Reduced to its essence, the relevance of that issue to these proceedings is that Cs are part of or favour the section of the congregation which supports the making of reasonable adjustments by providing seating on the floor of the worship hall in the midst of the congregation notwithstanding that the provision of seating may result in certain congregants, when seated, being above the level of the Guru Granth Sahib; whereas Ds belong to or favour the section of the congregation which considers that reasonable arrangements had been made and would be made by providing seating or benches to the side of the worship hall and screening those seated from the main body of the congregation and the Guru Granth Sahib. This disagreement is but one, albeit a significant one, illustration of the division and disharmony within the GNG. There are other disputes, including as to the use of the GNG's funds. The officers and congregation are divided into two factions and the resultant disharmony has interrupted the orderly running of the GNG since mid 2014 at the latest.


Before turning to the relevant law and then the scheme by which the GNG is intended to operate under the Constitution, I shall address what the case is not about and then outline the issues for decision in this judgment.


Mr Giani submitted, in his closing submissions, that “ any sins” in the litigation have no bearing on the events of May 2015 and should have no bearing on the substantive outcome of these proceedings. Mr Giani emphasised that this case is not about the disability issue, which remains live within the GNG, not about what constitute reasonable adjustments for the frail and elderly wishing to worship at the GNG, not about the meaning of edicts issued by the Shromini Gurdwara Management Committee of Shri-Amritsar Punjab, not about issues of equality law, and not about altercations or disputes that may or may not have occurred at the GNG at or around the time of the 2015 election, further, and in particular, the court is not concerned with doctrinal matters of the Sikh faith. Mr Giani submitted that what does concern the court is (1) the election, in May 2015, of 5 Singhs to serve as the persons who elect the MC for a two year period 1 (‘5 Singhs’), in this case 2015–2017, (2) the election by the 5 Singhs of the 25 persons to serve on the MC for 2015–2017, and (3) whether the events of 2.5.15, 3.5.15, 3–9.5.15 and 10.5.15 conform with the requirements of the Constitution concerning and leading to the valid election of a MC. Mr Khangure QC agreed in large measure, but did submit that certain conduct before and during May 2015 is relevant to the substantive issues for decision following the trial and that the divide as to what constitutes reasonable adjustments was part of the background or context to the substantive issues in this case. I accept Mr Khangure QC's submission and view it as tempering the submissions of Mr Giani which, by that qualification, become reconcilable with those of Mr Khangure QC.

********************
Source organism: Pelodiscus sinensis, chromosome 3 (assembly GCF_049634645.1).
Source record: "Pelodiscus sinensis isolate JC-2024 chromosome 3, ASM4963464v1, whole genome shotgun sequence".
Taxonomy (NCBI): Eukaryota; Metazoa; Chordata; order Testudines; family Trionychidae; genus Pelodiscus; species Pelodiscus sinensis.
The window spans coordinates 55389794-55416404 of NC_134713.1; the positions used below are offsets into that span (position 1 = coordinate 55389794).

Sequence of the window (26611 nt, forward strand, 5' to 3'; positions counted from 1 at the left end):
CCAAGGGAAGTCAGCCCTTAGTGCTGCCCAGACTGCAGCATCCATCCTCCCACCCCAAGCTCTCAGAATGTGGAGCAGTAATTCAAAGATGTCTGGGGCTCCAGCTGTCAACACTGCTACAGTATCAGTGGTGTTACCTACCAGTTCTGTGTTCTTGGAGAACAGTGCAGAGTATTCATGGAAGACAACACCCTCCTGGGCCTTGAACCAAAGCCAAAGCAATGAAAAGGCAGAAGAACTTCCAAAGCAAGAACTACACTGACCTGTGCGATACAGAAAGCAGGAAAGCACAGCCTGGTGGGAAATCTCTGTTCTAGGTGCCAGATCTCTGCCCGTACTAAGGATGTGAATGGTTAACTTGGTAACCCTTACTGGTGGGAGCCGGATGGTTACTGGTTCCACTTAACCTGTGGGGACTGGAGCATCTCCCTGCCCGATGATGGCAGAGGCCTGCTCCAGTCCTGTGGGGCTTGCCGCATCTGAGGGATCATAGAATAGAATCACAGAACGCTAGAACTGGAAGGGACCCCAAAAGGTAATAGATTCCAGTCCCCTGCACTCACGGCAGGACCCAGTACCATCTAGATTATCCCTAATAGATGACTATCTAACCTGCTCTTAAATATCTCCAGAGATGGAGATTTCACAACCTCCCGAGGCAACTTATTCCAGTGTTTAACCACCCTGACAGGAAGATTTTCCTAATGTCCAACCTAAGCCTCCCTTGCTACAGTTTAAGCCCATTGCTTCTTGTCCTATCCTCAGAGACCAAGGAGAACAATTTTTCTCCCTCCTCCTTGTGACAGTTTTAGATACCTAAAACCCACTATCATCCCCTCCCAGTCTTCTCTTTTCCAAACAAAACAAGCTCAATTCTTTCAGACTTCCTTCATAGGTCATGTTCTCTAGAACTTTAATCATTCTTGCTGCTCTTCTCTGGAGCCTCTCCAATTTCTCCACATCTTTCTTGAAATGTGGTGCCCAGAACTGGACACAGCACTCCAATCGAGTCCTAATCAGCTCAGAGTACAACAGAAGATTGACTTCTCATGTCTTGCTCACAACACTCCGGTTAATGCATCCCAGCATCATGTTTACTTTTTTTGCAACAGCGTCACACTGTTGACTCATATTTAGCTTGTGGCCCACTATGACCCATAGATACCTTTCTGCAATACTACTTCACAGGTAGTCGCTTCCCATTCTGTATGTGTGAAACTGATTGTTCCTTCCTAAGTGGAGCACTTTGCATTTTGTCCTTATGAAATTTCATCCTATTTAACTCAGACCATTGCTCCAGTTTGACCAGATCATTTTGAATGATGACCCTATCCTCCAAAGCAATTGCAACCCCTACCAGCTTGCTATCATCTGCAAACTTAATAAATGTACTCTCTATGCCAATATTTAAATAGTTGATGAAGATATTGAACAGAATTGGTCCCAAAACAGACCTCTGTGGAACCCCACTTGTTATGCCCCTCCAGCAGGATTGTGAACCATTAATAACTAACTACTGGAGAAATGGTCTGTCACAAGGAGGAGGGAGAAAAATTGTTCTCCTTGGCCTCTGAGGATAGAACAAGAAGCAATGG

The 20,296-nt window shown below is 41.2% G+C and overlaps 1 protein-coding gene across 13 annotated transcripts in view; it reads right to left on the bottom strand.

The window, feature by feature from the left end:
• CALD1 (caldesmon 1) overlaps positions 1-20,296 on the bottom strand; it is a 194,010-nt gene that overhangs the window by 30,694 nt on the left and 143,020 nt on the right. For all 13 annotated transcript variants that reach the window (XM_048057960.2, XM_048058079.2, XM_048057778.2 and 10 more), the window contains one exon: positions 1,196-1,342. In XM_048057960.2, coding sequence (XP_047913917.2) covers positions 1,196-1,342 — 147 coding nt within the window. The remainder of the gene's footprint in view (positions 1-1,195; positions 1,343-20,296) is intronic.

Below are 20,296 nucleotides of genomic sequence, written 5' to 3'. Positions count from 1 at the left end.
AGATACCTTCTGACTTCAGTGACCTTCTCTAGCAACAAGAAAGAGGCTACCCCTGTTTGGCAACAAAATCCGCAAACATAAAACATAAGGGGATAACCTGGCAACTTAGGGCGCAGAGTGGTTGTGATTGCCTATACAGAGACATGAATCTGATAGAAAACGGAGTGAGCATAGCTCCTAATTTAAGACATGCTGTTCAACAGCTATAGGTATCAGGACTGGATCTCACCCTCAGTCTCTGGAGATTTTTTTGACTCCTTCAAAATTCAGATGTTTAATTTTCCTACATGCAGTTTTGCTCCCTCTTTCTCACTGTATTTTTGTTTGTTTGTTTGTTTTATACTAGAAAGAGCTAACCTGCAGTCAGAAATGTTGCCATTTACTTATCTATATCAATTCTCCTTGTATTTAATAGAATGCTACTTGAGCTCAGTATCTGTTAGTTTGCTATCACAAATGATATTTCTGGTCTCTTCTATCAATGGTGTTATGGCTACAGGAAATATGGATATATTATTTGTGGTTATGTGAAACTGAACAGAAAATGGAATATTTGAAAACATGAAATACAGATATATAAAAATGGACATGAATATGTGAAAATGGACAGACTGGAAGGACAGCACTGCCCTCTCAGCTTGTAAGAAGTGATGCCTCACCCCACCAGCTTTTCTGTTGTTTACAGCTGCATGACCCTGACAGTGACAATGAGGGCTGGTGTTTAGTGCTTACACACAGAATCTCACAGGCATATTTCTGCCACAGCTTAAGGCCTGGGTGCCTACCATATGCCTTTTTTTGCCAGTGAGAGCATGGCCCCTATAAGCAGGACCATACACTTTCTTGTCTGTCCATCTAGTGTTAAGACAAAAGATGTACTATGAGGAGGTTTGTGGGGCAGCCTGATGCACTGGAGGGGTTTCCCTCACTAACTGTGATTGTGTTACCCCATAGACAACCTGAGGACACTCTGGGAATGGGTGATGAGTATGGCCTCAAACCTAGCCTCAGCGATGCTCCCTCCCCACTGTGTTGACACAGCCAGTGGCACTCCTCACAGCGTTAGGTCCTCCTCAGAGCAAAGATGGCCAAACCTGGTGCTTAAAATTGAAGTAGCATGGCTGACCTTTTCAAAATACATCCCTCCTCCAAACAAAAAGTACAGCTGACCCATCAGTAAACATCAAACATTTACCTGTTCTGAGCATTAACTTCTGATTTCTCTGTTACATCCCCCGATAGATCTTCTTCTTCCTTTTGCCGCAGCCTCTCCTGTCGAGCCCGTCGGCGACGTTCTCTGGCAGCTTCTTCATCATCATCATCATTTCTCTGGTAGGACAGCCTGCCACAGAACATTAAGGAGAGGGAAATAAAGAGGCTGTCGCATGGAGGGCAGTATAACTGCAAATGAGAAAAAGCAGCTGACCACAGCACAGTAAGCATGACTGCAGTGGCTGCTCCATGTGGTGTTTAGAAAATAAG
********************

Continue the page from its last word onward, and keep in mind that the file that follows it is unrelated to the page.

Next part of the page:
As to Cs' claim, the prayer for relief to their Part 20 claim seeks: (1) a declaration that the 5 Singhs and the current MC were not elected in accordance with the Constitution; (2) an order that the 5 Singhs and the current MC are forthwith removed from office; (3) an order, pursuant to the provision in the Constitution at (6) under the heading “The method of electing “ the board of five Sikhs2, that the Trustees do forthwith take over the administration of the GNG and do name 5 qualified Singhs as the election board within 4 weeks of the order; (4) an order that the new election board do select a new MC, in accordance with the Constitution, within 4 weeks thereof; and, (5) further or other relief and costs.


Mr Khangure QC and Mr Giani helpfully outlined the issues that arise for decision at trial. Having regard to their submissions, the list of issues for determination is:

(1) What are the requirements of the Constitution providing for the election a new MC?

(2) Was the election of 5 Singhs on 2.5.15 valid?

(3) On 3.5.15 did any member(s) of the congregation make any legitimate objection to one or more persons elected by the election board? If not and in default of legitimate objection then, were the 5 Sighs deemed recognised or accepted by the congregation (i.e. validly elected)?

(4) Did the 5 Singhs validly elect and appoint a new MC?

(5) On 10.5.15 did any member(s) of the congregation make any legitimate objection to one or more persons elected to the MC by the 5 Singhs? If not and in default of legitimate objection then, was the MC...

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1 cases
  • Sukhbinder Singh Sandhu v Tarsem Singh
    • United Kingdom
    • Chancery Division
    • 16 April 2018